Brit Alistair Brownlee, the 2012 and 2016 Olympic triathlon champion, was 21st in his Kona debut. Brownlee said he would decide after Kona whether to try for Tokyo 2020.

Haug won her first Ironman World Championship title after her 2:51:07 marathon catapulted her past front runner Lucy Charles-Barclay. Charles-Barclay was the first out of the water, but Haug’s 4:50:18 bike portion began wearing on her lead. Daniela Ryf, the four-time defending champion, finished in 13th place just a year after setting the course record.

Haug’s winning 8:40:10 overall time makes her the first German woman to claim the title.

Two-time U.S. Olympian Sarah True withdrew during the 112-mile bike.

OlympicTalk is on Apple News. Favorite us!

MORE: Eliud Kipchoge runs 1:59 marathon, first to break 2 hours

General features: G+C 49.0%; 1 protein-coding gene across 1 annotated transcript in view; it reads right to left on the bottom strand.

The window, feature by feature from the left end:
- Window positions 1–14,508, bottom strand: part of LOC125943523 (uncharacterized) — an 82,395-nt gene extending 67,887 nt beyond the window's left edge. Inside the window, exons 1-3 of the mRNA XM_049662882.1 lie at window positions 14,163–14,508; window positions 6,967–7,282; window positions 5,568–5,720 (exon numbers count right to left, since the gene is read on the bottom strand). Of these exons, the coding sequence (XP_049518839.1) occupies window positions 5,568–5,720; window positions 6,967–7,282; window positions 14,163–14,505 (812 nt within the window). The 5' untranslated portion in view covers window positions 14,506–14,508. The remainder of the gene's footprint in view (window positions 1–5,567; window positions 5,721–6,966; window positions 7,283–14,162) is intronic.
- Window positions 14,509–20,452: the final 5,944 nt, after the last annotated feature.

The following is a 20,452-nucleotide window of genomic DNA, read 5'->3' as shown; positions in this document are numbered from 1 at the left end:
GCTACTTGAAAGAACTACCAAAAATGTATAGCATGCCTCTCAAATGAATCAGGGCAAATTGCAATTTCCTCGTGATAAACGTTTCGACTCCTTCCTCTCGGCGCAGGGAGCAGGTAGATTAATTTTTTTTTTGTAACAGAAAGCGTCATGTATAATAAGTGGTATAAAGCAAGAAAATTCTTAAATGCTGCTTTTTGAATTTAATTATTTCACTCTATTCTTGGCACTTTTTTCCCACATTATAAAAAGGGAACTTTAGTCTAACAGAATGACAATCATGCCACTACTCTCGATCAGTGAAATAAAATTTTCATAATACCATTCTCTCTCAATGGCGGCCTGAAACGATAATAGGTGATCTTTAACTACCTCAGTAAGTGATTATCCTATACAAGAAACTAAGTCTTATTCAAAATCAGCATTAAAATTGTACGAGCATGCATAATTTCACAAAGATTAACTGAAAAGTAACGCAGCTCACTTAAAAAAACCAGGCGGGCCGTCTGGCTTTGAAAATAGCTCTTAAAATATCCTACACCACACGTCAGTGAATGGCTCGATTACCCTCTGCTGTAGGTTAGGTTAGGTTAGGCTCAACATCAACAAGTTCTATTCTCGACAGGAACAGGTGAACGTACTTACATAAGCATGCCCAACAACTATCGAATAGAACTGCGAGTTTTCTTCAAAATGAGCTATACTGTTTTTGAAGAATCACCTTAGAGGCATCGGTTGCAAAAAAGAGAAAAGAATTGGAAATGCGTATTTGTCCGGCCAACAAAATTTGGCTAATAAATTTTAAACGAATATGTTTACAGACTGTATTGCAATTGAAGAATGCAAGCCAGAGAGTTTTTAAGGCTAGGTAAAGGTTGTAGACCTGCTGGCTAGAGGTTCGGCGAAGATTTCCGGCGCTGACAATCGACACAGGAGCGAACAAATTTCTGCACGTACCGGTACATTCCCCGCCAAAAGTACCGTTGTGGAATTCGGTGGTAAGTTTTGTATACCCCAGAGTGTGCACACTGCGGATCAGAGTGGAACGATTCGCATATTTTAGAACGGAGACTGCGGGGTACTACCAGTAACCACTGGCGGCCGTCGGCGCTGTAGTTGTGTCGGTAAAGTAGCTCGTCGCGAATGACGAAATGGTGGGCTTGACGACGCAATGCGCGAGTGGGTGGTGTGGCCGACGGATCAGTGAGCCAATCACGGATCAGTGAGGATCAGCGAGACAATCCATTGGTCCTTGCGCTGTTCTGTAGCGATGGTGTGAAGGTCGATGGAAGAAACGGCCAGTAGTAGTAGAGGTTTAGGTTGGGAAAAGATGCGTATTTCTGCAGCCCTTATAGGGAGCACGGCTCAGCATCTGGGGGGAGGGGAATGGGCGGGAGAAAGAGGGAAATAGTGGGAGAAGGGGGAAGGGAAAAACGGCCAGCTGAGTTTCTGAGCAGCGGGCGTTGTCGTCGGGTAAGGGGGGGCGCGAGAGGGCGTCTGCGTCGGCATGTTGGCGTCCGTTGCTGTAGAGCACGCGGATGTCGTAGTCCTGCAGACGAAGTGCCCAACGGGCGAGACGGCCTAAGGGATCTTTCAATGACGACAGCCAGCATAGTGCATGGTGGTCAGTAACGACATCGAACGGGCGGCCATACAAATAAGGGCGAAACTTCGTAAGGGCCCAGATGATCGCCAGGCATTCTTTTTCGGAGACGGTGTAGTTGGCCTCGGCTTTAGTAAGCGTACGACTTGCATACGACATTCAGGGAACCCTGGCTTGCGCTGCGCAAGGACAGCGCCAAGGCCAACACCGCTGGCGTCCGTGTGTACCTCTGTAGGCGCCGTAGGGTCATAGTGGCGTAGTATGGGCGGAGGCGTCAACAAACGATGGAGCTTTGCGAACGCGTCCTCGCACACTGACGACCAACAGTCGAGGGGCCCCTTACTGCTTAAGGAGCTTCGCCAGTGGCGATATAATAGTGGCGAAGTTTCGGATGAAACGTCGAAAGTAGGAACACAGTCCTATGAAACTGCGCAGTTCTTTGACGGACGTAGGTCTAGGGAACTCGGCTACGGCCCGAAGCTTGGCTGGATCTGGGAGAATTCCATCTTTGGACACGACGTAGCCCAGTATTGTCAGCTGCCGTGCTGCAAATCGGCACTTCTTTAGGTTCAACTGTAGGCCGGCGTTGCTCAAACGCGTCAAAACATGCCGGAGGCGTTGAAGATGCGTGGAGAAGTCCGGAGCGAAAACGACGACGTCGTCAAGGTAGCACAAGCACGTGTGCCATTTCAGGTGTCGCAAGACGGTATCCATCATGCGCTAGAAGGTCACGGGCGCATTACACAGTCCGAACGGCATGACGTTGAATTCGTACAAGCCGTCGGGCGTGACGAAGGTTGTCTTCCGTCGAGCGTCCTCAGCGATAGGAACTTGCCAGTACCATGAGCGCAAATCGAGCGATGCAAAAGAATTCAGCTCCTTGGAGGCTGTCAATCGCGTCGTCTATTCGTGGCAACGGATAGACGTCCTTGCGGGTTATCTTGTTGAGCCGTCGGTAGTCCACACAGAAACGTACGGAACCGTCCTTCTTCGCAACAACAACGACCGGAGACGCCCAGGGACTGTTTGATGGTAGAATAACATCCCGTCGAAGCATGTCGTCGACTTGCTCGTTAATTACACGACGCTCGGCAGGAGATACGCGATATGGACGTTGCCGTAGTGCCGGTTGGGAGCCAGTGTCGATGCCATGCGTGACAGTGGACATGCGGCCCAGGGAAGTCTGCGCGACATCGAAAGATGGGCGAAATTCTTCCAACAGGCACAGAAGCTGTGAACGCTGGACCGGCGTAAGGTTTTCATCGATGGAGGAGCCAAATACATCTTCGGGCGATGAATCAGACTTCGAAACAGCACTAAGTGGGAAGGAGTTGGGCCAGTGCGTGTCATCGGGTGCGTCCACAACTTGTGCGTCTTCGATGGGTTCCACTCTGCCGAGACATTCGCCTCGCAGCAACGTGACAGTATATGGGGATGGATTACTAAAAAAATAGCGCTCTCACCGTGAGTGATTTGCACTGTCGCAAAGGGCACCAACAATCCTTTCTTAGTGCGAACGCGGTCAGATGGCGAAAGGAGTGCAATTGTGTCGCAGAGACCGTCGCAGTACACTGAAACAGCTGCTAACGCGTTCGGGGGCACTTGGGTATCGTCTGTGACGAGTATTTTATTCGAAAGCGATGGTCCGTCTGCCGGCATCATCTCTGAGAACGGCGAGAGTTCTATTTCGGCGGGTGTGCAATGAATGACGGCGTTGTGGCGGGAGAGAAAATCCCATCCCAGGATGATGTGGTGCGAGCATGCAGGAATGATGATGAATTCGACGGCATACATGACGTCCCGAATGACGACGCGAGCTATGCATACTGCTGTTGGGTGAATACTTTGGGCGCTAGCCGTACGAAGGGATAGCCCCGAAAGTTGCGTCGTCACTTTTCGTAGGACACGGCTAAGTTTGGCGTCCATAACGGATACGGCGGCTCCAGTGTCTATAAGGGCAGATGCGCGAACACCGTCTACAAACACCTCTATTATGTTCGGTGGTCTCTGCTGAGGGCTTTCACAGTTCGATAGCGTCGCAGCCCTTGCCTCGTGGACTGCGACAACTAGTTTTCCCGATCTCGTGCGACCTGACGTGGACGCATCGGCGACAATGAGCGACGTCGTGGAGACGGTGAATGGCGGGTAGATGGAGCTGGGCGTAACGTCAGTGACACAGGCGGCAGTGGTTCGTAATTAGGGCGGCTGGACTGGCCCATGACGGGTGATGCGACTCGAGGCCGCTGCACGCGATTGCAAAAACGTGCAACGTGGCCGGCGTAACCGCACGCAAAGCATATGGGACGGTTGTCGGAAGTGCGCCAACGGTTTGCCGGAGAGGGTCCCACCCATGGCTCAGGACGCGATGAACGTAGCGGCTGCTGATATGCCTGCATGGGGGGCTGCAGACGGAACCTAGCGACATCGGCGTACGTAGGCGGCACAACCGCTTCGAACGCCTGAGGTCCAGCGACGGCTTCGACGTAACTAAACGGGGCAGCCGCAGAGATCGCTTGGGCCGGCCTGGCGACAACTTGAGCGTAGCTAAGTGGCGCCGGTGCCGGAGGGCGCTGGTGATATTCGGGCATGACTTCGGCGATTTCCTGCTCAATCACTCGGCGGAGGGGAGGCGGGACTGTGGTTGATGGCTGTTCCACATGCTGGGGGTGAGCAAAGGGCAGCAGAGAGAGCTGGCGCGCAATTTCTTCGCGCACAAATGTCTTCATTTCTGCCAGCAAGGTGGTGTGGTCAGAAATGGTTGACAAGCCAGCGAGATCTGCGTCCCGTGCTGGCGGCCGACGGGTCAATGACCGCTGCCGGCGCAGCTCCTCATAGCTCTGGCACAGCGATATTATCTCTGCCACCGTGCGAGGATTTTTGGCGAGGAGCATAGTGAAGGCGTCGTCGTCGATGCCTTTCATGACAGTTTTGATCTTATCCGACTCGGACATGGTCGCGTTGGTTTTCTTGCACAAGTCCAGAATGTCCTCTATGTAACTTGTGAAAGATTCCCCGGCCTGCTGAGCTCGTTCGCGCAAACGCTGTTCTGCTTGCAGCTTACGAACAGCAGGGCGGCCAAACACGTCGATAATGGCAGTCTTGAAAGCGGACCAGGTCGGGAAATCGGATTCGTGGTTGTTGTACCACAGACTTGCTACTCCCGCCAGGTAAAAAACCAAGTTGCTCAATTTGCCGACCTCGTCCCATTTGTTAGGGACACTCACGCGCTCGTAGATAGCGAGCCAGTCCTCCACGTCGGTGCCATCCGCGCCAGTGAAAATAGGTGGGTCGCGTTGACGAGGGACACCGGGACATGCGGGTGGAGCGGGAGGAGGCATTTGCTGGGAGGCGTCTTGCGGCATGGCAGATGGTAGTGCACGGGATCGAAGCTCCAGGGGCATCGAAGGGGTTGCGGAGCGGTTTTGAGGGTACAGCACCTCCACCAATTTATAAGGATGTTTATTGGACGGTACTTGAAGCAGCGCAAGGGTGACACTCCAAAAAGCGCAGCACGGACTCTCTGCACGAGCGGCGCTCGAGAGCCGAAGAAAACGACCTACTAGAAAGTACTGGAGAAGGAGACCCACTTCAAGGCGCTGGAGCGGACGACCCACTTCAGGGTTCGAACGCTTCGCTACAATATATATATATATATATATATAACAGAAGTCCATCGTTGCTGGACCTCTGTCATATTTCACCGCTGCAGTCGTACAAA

Dan Hicks, Rowdy Gaines call backyard pool swim race

Leave a comment

Dan Hicks and Rowdy Gaines covered swimming together at the last six Olympics, including every one of Michael Phelps‘ finals, but they’ve never called a “race” quite like this.

“We heard you were looking for something to commentate during the down time….might this short short short course 100 IM help?” tweeted Cathleen Pruden, posting a video of younger sister Mary Pruden, a sophomore swimmer at Columbia University, taking individual medley strokes in what appeared to be an inflatable backyard pool.

“Hang on,” Gaines replied. “This race of the century deserves the right call. @DanHicksNBC and I are working some magic!”